How caught: Baited traps (also sold by bait shops in some areas) Local importance: Northern Gulf Target game fish: Flounder, redfish, trout How fished: Single small hook through lips or back; also fished on a lead-head jig, hooked through the mouth Comments: Other, similar killlflshes may be labeled bull minnows and cocahoes also; all species fished similarly — very popular in mid-Atlantic states for summer flounder. Killifishes can tolerate wide salinity and temperature ranges. Ratings: Ease of locating/catching: C Durability: A
Family: Mullets (Mugllidae) Size: From finger-mullet size of a few inches to mature 10- to 14-inchers; reportedly reaches 3 feet in length
Distribution: Throughout the world: there are a great many species of mullet — this is but one; however, it is one of the most wide-ranging
Habitat: Shallow intertidal estuaries, lower rivers; often favoring muddy bays: their annual coastal migrations form major feeding events for predators How cauqht: Cast nets Local importance: A favored baitfish in many areas where they occur; finger mullet often eagerly sought as live baits by inshore anglers
Target game fish: Tarpon, snook, red drum, kingfish, jack crevalle How fished: As live bait, usually with a single hook through the back, head or belly Ratings: Ease of locating/catching: B Durability: B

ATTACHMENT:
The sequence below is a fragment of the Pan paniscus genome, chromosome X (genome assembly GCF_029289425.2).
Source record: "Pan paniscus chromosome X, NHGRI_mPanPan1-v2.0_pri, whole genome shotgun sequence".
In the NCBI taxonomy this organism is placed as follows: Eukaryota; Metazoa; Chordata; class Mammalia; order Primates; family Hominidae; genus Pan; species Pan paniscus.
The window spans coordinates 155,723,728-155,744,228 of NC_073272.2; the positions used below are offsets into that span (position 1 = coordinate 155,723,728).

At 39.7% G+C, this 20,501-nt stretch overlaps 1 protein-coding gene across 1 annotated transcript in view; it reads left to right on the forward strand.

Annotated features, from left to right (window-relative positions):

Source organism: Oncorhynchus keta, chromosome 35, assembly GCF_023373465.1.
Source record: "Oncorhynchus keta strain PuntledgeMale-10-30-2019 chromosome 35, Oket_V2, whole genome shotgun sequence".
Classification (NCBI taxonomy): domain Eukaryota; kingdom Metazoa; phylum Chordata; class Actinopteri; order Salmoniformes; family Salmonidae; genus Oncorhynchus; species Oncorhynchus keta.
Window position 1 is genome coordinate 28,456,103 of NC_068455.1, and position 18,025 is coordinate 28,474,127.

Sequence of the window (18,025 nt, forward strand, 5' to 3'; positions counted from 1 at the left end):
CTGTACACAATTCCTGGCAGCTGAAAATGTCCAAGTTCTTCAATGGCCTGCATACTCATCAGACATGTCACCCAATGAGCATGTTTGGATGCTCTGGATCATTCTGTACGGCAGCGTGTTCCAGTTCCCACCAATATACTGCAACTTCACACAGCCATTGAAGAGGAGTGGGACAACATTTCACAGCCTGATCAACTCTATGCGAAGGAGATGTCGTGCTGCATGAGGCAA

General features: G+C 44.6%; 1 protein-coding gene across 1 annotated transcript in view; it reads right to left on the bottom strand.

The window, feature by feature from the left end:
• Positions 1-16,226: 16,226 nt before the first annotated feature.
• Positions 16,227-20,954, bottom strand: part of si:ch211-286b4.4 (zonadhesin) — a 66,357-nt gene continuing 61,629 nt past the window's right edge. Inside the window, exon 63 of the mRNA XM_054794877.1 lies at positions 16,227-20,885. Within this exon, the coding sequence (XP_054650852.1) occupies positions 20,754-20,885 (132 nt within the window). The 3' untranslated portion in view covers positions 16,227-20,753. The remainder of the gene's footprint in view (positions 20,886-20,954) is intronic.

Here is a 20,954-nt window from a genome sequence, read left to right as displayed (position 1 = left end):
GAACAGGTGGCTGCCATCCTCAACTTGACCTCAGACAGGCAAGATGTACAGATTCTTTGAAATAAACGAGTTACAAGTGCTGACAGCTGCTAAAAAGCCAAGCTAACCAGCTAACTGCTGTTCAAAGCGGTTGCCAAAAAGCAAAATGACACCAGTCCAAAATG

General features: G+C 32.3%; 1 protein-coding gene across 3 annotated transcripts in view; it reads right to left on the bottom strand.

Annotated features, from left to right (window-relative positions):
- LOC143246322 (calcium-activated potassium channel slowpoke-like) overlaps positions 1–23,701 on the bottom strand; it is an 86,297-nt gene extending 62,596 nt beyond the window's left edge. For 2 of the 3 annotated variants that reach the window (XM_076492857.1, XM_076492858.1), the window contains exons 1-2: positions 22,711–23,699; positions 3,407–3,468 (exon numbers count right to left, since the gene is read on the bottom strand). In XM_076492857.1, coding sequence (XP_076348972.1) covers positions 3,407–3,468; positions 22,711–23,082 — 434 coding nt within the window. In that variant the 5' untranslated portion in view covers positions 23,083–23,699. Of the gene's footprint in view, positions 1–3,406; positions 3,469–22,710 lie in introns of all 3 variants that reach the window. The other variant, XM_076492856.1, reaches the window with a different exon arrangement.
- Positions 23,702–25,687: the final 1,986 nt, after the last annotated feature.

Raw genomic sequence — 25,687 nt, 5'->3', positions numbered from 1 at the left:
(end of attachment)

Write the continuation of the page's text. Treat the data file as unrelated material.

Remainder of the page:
Family: Porgies (Sparldae) Size: 3 or 4 Inches to at least 6, typically; may reach a foot more in length Distribution: Southeastern United States, around the entire Gulf of Mexico and south to Yucatan Peninsula, plus Cuba and nearby Caribbean Islands Habitat: Shallow bays, estuaries, eel-grass beds
How caught: Cast nets, sabiki rigs or tiny bait-tipped hooks
Local importance: Widespread if somewhat limited use in Florida and west to Texas
Target game fish: Seatrout, redfish, cobia, grouper, snapper, various jacks How fished: Typically with a single circle or J hook through the head or (especially in shallow, grassy areas) back Comments: Handle with care; dorsal, anal and pelvic fins are well armed with needle-sharp spines on the aptly named pinfish Ratings: Ease of locating/catching: A Durability: A
Family: Herrings (Clupeidae) Size: Most often 4 to 8 Inches; can get larger
Distribution: Common to the entire California coast and down into Baja, occasionally farther north and south Habitat: Up and down the coast, near-shore, off kelp beds
How caught: Seldom caught, mostly bought — from large bait receivers (typically priced at $20 to $25 per scoop — enough for two anglers for a day) Local importance: A mainstay of the South Coast partyboat fishery and private boaters as well
Target game fish: Kelp bass, yellowtail, California halibut, albacore and yeliowfin tuna,dorado
How fished: Lightest possible hooks, often through the "collarbone" or nose but variously in the back or belly; often fly-lined with no weight or fished with light rubber-core sinkers
Comments: Fragile baits, best with minimal handling, gentle casting; most anglers switch out baits frequently to ensure natural movement; select baits light green in color and slimy to touch, say experts — avoid blue-backed fish with red noses Ratings: Ease of locating/catching: A (as long as a bait receiver isn't far off) Durability: B (in bait tank but more like C on the hook)